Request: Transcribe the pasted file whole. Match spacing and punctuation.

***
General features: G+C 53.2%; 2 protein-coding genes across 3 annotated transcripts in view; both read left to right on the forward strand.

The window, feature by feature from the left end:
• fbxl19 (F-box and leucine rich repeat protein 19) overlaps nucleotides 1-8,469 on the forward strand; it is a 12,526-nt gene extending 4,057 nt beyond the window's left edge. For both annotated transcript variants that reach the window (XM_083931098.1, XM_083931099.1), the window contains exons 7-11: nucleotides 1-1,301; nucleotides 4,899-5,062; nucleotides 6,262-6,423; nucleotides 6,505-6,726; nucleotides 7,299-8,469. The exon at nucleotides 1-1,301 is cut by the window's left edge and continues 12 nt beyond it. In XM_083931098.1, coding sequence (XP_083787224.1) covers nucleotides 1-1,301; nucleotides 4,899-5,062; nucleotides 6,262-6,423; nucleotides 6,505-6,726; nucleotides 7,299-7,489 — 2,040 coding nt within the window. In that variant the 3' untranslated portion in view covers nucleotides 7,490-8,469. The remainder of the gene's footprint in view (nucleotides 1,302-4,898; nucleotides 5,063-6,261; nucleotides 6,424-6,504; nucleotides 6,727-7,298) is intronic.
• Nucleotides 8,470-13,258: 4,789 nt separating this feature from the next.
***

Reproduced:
General features: G+C 53.2%; 2 protein-coding genes across 3 annotated transcripts in view; both read left to right on the forward strand.

The window, feature by feature from the left end:
• fbxl19 (F-box and leucine rich repeat protein 19) overlaps nucleotides 1-8,469 on the forward strand; it is a 12,526-nt gene extending 4,057 nt beyond the window's left edge. For both annotated transcript variants that reach the window (XM_083931098.1, XM_083931099.1), the window contains exons 7-11: nucleotides 1-1,301; nucleotides 4,899-5,062; nucleotides 6,262-6,423; nucleotides 6,505-6,726; nucleotides 7,299-8,469. The exon at nucleotides 1-1,301 is cut by the window's left edge and continues 12 nt beyond it. In XM_083931098.1, coding sequence (XP_083787224.1) covers nucleotides 1-1,301; nucleotides 4,899-5,062; nucleotides 6,262-6,423; nucleotides 6,505-6,726; nucleotides 7,299-7,489 — 2,040 coding nt within the window. In that variant the 3' untranslated portion in view covers nucleotides 7,490-8,469. The remainder of the gene's footprint in view (nucleotides 1,302-4,898; nucleotides 5,063-6,261; nucleotides 6,424-6,504; nucleotides 6,727-7,298) is intronic.
• Nucleotides 8,470-13,258: 4,789 nt separating this feature from the next.